Great. You have the flu. Whether it’s influenza A, B or C, we are here to get you through it as easily as possible. Richard Hodge, MD helps us understand what we should eat and how we should hydrate to help our bodies heal as quickly as possible.
Why the Flu Changes Appetite
When viruses enter the body, the immune system’s natural response is inflammation. The inflammation occurs while the virus replicates and disrupts normal functions. This process is what causes the fever, runny nose, congestion, muscle aches, headache, fatigue and upset stomach during the flu.
“Your body uses all its energy, including the energy needed to digest food, to fight the infection. That’s why you often feel a loss of appetite during the flu. Loss of your sense of taste and smell due to runny nose and congestion also lowers your appetite,” Dr. Hodge says.
What to Eat with the Flu
Dr. Hodge says stomach ache and nausea are frequent flu symptoms, but usually there is very little, or no, vomiting or diarrhea.
“For a few days, there is nothing wrong with just pushing fluids and not forcing food. If you do want to eat, avoid greasy, fried foods, because foods higher in fat are harder to digest and can cause more nausea. You should also avoid processed foods high in sodium or sugars. Things that are easy to digest are best. Simple items like lean turkey or chicken in a simple sandwich, chicken soup, bananas, toast and non-flavored crackers are good. Ice pops of 100 percent fruit are good as well. Not only for nutrition, but again, to help with fluid balance,” Dr. Hodge says.
How to Stay Hydrated with the Flu
For adults, it’s recommended to get a minimum of 64 ounces of fluids daily. If you aren’t getting enough fluids, you’ll notice these symptoms:
- Dark urine
- Muscle cramps
- Fast pulse
Fluid intake for children is based on several factors, so contact your doctor for guidance. Loss of tears, lack of wet diapers and lack of energy are a red flag that children aren’t getting enough fluids.
“Water is the gold standard. However, non-sugar drinks such as Pedialyte, green or black tea or non-sugar sports drinks will work for adults, too. The key with fluid intake is to avoid dehydration. Fluids support your immune system function, thin mucus and lessen congestion. Ginger ale allowed to go flat may also help settle stomachs. Avoid alcohol and caffeinated beverages. They increase fluid loss leading to dehydration and interfere with immune function,” Dr. Hodge says.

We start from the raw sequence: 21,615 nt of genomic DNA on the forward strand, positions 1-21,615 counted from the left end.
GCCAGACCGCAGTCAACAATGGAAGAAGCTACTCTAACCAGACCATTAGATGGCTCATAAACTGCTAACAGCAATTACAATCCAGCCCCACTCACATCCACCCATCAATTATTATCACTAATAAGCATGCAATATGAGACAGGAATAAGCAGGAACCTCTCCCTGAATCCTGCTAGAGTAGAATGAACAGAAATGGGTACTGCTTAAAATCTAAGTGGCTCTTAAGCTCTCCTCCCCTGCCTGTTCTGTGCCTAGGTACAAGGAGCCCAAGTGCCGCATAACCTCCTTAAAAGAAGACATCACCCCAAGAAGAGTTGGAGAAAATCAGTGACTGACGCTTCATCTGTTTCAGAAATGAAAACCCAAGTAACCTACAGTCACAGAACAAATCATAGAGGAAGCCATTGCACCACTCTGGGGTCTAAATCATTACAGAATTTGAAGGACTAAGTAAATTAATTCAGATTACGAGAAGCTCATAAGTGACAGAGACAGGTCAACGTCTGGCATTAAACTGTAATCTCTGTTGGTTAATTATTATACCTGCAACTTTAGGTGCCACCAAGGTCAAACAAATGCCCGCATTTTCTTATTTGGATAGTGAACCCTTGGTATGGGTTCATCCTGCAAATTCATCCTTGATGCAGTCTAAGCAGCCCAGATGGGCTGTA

Getting Specific with Food & Drink Options
It may be tempting to munch on your favorite comfort food to feel better, but Dr. Hodge says to first consider these tips about some specific foods you might be considering.
- Orange Juice. Yes. Make sure it’s 100 percent juice with no added sugars so it’s immunity-boosting. High-sugar varieties can hinder the immune system.
- Sports Drinks. Yes. The low sugar variety can be beneficial.
- Milk. No. Milk is hard for the body to metabolize. In some people, it can thicken mucous and increase nausea.
- Soda/Pop. No. Avoid items high in sugar. Ginger ale allowed to go flat may help settle stomachs.
- Alcohol/Coffee. No. It increases fluid loss in the body leading to dehydration and interferes with immune function.
- Black or Green Tea. Yes. Tea is rich in vitamins, minerals and antioxidants. This is a good option when you’re feeling under the weather.
- Kombucha. No. There is no medical evidence this is beneficial. Several studies suggest significant side effects.
- Vegetables Juice. Yes. Anything that is 100 percent juice is OK.
- Vegetables. Yes. Leafy green vegetables are a good option.
- Yogurt. No. Well, not at first. Dairy is hard to digest and can aggravate nausea. Later in the illness it’s OK.
- Ice Cream. No. Dairy is hard to digest and can aggravate nausea.
- Popsicles. Yes. Focus on 100 percent fruit juice options for energy and rehydration. This option could be particularly helpful in kids.
- Spicy Food. No. It can upset the stomach as can overly greasy foods.
- Crackers. Yes. If you need something to snack on but beware, they might irritate a sore throat. Avoid seasoned crackers and stick with Saltines or simple Ritz Crackers.
- Eggs. Yes. But, do not smother eggs in cheese or serve with sausage. High fats are hard to digest.
- Bananas. Yes. These are great for the flu and are loaded with nutrients and energy. They’re easy on the stomach.
- Apples. Yes. These fruits are beneficial because they are a good source of antioxidants, vitamin C and they provide energy.
- Turkey/Chicken Sandwich. Yes. Lean proteins are easy to digest and provide energy.
- Chicken Noodle Soup. Yes. Grandma was right – the chicken provides energy in an easy to digest protein and the broth helps with rehydration.
Spices That Help with Flu Recovery
If you have the food and drink part down, here’s an extra suggestion from Dr. Hodge. Try spicing it up to feel a little relief.
“Garlic can bolster the immune system and provide relief in head congestion. Ginger increases your interferon level. Interferon is a key component of your immune system that fights viral infections. Ginger also has been shown to decrease stomach ache and nausea in many people. Cinnamon can help a sore throat and has been shown to increase immunity to illness. Peppermint helps congestion, kind of like the menthol effect and can soothe a sore throat. Thyme, used in tea or added to a stream treatment, helps decrease congestion, Dr. Hodge says.”